The legal war over the meaning of an Affordable Care Act health-care tax credit provision that produced conflicting U.S. appeals court rulings intensified with a decision to let an Indiana challenge go forward.
U.S. District Judge William T. Lawrence in Indianapolis yesterday denied a request by the Internal Revenue Service to dismiss that part of the state’s 2013 lawsuit. Indiana claims the IRS rule allowing credits for those who sign up for Obamacare on federal exchanges is illegal because it conflicts with an ACA provision limiting such credits to state-exchange enrollees.
Lawrence’s ruling comes three weeks after U.S. appeals courts in Washington and in Richmond, Virginia, reached conflicting conclusions about legality of the subsidy for which about 4.5 million people have qualified. Indiana was one of the states that opted to not create an exchange.
In a 2-1 ruling in which the majority’s judges were appointed by Republican presidents, the Washington court deemed the IRS provision invalid, saying Congress authorized the subsidies only for state-exchange enrollees.
A three-judge panel comprised of Democratic nominees in Richmond later that day said while the law’s language is ambiguous, the IRS had discretion in writing rules that implemented President Barack Obama’s 2010 health-care reform legislation.
Neither decision has direct bearing on Indiana, which falls under the jurisdiction of the U.S. Court of Appeals in Chicago.
While allowing the main thrust of the state’s case to proceed, Lawrence dismissed the bulk of Indiana’s claims concerning federal infringement of its sovereignty.
The state won’t immediately appeal the ruling, according to a statement issued today by Attorney General Greg Zoeller’s office. Further arguments before Lawrence are set for Oct. 9.
“It was important to bring this question to the federal court before the IRS could impose Draconian tax penalties on state government and school corporations,” Zoeller said in the statement. “Ultimately our aim is for the court to remove the threat of multimillion dollar IRS penalties against the state of Indiana and its school corporations.”
Mark Hanson, a spokesman for the revenue service, declined to immediately comment on the court’s decision. The U.S. Justice Department didn’t respond to requests for comment.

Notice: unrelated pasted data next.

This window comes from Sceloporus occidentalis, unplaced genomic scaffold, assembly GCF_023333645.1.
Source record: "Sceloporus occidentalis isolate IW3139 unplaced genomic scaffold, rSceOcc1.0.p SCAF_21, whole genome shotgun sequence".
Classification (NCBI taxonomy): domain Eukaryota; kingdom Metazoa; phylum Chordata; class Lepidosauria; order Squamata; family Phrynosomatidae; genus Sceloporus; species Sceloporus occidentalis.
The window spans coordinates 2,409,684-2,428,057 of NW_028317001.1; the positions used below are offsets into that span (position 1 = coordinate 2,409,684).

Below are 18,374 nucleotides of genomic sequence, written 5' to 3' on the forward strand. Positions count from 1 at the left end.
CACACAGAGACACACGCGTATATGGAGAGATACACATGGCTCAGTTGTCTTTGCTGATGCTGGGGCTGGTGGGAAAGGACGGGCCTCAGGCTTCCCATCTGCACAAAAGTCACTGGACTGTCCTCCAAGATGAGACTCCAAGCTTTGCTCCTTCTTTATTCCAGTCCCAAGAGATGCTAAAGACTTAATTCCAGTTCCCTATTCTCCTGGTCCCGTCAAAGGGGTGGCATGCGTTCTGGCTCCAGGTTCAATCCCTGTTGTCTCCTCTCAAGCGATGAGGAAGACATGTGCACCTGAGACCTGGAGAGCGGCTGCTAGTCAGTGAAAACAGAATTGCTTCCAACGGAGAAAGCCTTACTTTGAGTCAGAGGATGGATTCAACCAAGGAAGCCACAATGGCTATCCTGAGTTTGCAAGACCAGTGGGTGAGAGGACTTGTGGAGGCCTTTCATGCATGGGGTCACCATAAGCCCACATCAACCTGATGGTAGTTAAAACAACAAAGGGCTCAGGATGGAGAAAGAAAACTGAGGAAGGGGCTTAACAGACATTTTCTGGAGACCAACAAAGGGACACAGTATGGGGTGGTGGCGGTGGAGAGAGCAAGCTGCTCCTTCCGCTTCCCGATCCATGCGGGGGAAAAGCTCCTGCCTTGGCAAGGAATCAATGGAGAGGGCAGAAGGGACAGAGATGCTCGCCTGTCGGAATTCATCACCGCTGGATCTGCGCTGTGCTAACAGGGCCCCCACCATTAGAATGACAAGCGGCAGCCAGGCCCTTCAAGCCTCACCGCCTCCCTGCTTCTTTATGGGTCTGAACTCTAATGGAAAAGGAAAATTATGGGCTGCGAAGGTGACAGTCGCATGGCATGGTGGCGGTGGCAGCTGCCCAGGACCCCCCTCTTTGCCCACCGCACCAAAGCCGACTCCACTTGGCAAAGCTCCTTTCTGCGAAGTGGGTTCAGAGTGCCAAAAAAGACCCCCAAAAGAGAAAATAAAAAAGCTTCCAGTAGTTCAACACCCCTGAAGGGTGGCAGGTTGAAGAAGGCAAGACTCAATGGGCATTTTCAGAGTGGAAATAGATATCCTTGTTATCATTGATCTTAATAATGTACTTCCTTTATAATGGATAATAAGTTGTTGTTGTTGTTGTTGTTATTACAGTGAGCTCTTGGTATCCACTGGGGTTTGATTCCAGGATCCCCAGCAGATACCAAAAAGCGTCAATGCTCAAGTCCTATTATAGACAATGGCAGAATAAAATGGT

Lawrence rejected U.S. contentions that Indiana and the 39 state public schools systems that joined it in the suit would suffer no harm from the rule.
Still, the 2008 nominee of Republican President George W. Bush threw out the state’s claim that it may be compelled to comply with the coverage mandate even as Obama delayed that requirement to 2015.
He also rejected Indiana’s sovereignty claim. He said the state and 25 others lost that argument in the early stages of a 2010 Obamacare challenge that ended with the U.S. Supreme Court upholding the legislation as a valid exercise of Congress’s taxing authority.
Lawrence didn’t reach a final conclusion on whether the school districts could pursue such a claim.
In an amended complaint filed in December, Indiana claimed that if the law stands, the state would be compelled to comply with its minimum-coverage requirements and recognize as full-time employees workers it now classifies as less than full-time or pay a tax penalty.
That provision, the judge said, is triggered for employers when at least one of its full-time employees acquires insurance from an exchange and qualifies for the tax credit.
“If no federal subsidies are available in a state because the state has not established its own exchange, then employers in that state may offer their employees non-compliant insurance, or no insurance at all, without being exposed to any assessable payments under the ACA,” according to the state’s complaint.
The case is State of Indiana v. Internal Revenue Service, 13-cv-1612, U.S. District Court, Southern District of Indiana (Indianapolis).